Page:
I’ve seen a lot of science fiction movies since I began watching them back in the 1950s, so I seldom catch an old movie that I haven’t seen or at least read about. Well, last night I caught The Creation of the Humanoids on Amazon Prime. The film supposedly came out in 1962, but maybe 1961, and maybe made in 1960. The poster for it on Amazon made it look dreadful. I can’t believe I even tried watching it. However, The Humanoids by Jack Williamson is one of my favorite old SF novels, meaning that one keyword got me to give the flick a view. And since then, the more I think about it, the more I think about it.
My initial reaction made me think the screenplay cribbed ideas from Isaac Asimov, Jack Williamson, and Philip K. Dick. The story and acting are very talky, but then a lot of classic science fiction from the 1940s and 1950s is overburdened with infodumps and preach dialog, so this movie has both the feel and philosophy of old pulp science fiction. And the cinematography reminded me of old science fiction magazine covers. The sets look like three different backdrops from an avant-garde theater play, but this cheapass movie was filmed in Technicolor. And the costumes and makeup are really good for the time. So there are levels of quality weaved into its low-budget production. I think they did the maximum they could with their budget.
Now don’t get me wrong, if you try watching this film, you’ll probably think, WTF??!! at the beginning. The acting is very wooden. If you stick with it, it might start growing on you until you’re thinking: “Okay, this is weirdly interesting” And if you stay until the end, you might even wonder “Is this some forgotten gem.” Or maybe not.
If you don’t have Amazon Prime, a 360p print is available on YouTube, watchable, but far from sharp.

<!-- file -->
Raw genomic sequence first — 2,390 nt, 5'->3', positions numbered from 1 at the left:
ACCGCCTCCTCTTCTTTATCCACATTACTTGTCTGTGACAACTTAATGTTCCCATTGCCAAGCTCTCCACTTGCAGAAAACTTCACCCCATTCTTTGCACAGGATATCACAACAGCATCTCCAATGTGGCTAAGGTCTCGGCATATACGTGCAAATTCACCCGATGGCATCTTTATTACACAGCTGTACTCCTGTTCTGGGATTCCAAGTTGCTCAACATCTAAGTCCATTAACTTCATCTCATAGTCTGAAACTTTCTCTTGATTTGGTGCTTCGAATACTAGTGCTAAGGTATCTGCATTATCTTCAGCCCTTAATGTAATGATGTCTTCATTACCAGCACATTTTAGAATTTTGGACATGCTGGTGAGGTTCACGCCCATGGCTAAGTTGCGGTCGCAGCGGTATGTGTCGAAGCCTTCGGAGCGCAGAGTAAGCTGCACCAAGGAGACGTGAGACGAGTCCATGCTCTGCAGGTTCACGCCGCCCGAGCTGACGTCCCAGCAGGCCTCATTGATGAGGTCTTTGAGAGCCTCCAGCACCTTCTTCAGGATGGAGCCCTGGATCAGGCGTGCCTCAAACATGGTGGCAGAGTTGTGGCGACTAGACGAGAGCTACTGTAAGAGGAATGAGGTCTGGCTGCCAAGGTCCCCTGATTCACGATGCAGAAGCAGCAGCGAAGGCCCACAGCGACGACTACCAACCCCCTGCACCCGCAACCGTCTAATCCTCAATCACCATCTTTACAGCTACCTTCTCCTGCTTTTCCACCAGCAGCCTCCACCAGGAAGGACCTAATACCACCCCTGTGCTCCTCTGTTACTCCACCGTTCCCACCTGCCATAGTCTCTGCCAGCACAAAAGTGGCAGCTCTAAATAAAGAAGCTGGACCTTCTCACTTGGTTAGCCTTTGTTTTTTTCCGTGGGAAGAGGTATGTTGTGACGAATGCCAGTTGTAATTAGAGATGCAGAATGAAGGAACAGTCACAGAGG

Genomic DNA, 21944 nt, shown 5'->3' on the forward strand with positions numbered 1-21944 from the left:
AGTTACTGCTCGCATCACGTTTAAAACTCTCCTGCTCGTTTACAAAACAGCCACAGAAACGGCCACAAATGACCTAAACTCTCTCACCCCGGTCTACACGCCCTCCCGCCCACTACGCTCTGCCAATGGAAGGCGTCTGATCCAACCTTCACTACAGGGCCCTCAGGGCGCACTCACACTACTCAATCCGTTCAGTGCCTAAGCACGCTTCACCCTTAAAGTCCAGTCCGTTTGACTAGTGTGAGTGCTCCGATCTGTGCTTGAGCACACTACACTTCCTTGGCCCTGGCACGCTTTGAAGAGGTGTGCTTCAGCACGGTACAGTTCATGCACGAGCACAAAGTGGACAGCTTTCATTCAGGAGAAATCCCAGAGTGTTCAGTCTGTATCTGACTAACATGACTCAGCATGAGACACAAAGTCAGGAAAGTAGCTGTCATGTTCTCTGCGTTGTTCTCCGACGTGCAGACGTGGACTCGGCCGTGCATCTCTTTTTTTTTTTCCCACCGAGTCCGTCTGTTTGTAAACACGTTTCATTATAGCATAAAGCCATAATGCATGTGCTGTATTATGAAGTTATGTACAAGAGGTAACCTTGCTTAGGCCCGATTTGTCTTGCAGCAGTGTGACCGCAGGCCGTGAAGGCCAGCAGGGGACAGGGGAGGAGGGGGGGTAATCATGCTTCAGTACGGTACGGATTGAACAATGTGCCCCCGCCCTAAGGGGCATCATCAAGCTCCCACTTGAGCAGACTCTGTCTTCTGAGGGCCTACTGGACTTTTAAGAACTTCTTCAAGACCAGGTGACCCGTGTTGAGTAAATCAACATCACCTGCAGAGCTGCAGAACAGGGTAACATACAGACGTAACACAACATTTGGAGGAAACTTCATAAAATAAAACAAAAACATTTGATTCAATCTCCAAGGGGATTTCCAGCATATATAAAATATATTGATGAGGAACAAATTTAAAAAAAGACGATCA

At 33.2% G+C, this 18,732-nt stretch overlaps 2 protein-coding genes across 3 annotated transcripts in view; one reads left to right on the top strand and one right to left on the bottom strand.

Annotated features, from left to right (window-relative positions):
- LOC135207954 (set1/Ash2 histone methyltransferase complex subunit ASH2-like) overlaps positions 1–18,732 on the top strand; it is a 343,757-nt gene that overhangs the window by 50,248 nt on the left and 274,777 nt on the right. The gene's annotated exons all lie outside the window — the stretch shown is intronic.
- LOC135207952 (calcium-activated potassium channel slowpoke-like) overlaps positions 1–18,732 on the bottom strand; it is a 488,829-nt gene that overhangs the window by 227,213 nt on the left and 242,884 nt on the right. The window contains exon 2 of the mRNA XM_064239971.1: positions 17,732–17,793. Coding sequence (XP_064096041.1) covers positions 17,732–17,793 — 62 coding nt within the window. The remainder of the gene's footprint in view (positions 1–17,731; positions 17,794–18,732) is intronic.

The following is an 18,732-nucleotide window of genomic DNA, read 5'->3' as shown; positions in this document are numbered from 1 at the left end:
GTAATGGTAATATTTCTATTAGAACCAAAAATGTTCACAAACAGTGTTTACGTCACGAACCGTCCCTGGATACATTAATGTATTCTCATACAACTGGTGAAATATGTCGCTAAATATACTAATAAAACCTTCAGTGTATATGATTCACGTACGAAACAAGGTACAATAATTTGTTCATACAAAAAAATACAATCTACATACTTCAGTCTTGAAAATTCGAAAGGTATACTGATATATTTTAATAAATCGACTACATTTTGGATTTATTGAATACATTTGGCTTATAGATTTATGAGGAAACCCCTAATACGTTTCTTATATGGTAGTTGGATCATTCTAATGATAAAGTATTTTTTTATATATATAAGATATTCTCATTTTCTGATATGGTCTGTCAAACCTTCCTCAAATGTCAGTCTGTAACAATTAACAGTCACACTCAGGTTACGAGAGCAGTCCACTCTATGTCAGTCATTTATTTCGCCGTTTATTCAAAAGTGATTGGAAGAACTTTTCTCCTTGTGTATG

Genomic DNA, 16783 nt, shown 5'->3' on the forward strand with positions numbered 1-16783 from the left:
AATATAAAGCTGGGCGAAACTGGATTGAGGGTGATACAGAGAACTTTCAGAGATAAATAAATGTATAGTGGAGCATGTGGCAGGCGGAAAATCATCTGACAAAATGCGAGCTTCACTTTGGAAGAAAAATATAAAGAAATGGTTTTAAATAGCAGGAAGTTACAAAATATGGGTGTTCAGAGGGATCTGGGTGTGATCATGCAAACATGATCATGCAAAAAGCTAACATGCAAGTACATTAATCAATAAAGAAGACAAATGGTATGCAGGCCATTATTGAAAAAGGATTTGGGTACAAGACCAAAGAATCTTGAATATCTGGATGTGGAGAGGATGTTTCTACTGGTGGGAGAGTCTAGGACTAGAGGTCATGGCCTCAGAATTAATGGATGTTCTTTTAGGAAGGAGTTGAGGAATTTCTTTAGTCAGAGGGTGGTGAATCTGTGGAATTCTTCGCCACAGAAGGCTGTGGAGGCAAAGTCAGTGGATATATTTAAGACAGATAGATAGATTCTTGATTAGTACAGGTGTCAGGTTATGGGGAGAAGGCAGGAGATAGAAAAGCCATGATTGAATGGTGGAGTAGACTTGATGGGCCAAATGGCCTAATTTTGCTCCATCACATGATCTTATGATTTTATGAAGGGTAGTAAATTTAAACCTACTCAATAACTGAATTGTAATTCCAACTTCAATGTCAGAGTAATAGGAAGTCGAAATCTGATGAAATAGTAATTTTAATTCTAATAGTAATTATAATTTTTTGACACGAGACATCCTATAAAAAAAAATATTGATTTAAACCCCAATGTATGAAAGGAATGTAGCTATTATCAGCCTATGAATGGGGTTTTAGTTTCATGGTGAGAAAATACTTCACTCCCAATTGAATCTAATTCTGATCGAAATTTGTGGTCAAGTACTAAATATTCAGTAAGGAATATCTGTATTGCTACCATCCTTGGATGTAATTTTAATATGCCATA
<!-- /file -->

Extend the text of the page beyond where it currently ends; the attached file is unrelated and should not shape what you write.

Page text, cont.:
What makes you forgive the weaknesses of The Creation of the Humanoids is the ideas it presents. I recently read and reviewed Klara and the Sun by Kazuo Ishiguro, a recent 2021 novel that covers some of the same themes dealing with androids. Android related speculations have been popular in movies and television shows for several years now, so it’s impressive that this 1960 B-movie is so ahead of its time.
The setup for this story is about a future after a nuclear war. The human population is dwindling, while the robot population is increasing. Robots are slowly taking over all human jobs and some humans resent that. Even the anti-robot crowd accepts robots at a certain intelligence level because society needs them, but doesn’t want robots produced with anything like human-level intelligence. The main character in this story is Capt. Kenneth Cragis is a leader in the racist organization called The Order of Flesh and Blood. He and his buddies wear Confederate uniforms and call robots “clickers,” so it’s pretty obvious that this early 1960s movie is not just about robots. At one point in the plot, Cragis learns his sister has married a robot and is furious.
But don’t think this film is just a thinly disguised story about civil rights. It covers all the ideas of modern science fiction on artificial intelligence and more. Don’t want to say too much that will reveal plot twists in the second half of the movie, which is far better than the first half. But those extra themes are frequently used in SF today.
Wikipedia has a positive write-up about The Creation of the Humanoids. They even let us know this was Andy Warhol’s favorite film. The Projection Booth has a ninety-minute podcast where three film buffs admit they’ve been converted to fans too. And over at Galactic Journey, a site that pretends to exist 55-years ago reviews the film with quite a bit of love and detail.
Don’t get me wrong. Probably, 99 people out of 100 who stream this movie are going to click the back button rather quickly. My initial reaction was “Yuck!” but I’m glad I stuck with it.
Finally, I think I got into The Creation of the Humanoids because the movie felt like reading a story out of Astounding or Galaxy. That says a lot about my nostalgia, but it also says something about the writing quality in the 1940s and 1950s science fiction magazines. I hate to think of it, but if I gave some of my old SF magazines to my friends to read, they’d probably react to my favorite stories just the way most audiences react today to The Creation of the Humanoids.
James Wallace Harris